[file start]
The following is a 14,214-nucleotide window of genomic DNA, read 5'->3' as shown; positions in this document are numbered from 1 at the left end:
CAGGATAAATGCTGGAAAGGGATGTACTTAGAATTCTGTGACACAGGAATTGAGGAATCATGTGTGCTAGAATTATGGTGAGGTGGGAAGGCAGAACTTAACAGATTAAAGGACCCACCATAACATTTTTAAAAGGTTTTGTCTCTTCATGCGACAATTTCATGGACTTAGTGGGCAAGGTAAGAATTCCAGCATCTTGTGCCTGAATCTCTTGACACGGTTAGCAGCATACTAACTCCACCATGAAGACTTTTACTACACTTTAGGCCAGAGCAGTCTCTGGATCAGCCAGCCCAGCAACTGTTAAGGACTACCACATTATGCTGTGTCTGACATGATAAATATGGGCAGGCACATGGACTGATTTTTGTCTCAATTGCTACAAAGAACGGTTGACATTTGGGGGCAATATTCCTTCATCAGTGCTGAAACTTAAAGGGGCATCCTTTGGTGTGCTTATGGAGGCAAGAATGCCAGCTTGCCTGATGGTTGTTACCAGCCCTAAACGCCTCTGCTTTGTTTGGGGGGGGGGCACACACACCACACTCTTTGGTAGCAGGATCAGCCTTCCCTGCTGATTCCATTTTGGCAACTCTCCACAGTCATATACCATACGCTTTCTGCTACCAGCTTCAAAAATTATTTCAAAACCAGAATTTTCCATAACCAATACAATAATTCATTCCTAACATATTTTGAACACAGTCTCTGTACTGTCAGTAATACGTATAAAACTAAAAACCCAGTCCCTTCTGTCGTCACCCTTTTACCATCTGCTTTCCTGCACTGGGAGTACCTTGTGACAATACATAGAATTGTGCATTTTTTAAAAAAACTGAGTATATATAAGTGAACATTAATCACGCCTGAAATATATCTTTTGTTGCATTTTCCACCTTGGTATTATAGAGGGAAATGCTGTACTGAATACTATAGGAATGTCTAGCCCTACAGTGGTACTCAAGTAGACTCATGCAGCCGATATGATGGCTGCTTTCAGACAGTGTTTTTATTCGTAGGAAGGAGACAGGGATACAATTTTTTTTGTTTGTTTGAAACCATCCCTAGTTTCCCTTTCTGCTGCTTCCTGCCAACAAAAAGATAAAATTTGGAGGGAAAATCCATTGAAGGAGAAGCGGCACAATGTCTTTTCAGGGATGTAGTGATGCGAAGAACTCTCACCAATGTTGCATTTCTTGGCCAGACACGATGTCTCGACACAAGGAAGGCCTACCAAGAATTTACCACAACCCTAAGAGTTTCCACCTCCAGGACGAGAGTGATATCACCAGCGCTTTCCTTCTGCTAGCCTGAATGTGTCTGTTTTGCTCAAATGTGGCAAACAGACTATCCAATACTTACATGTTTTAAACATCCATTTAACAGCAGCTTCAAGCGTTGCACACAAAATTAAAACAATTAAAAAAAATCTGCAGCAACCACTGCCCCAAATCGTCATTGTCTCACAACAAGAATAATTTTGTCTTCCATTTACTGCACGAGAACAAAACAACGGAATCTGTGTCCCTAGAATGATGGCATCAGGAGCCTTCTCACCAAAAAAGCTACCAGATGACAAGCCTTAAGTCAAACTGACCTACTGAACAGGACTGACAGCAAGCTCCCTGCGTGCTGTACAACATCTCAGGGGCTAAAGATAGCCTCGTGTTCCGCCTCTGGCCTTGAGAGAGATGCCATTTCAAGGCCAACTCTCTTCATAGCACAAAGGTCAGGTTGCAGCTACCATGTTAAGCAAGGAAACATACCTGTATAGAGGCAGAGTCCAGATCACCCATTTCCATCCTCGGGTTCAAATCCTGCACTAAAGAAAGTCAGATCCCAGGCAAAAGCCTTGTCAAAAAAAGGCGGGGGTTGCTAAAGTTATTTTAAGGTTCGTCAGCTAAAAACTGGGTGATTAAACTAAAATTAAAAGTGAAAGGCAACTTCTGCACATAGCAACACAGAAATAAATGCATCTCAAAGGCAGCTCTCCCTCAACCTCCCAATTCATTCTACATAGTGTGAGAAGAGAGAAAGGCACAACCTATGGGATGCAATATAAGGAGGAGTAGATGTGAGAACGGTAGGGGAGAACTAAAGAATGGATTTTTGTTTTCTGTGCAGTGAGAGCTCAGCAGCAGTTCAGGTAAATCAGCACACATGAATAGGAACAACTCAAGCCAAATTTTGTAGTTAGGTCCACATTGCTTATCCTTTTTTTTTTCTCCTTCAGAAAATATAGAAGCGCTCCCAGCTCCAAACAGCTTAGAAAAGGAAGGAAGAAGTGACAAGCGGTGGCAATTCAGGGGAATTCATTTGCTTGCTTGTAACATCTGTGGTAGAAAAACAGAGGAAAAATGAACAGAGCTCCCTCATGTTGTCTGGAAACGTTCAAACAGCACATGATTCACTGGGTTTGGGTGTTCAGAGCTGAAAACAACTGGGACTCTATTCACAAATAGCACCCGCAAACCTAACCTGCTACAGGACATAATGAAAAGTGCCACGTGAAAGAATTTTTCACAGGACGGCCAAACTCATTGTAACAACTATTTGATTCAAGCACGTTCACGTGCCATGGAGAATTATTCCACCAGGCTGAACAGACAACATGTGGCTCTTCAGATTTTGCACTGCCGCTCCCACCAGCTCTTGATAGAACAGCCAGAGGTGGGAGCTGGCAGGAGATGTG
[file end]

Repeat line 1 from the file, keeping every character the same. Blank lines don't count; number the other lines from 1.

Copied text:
The following is a 14,214-nucleotide window of genomic DNA, read 5'->3' as shown; positions in this document are numbered from 1 at the left end: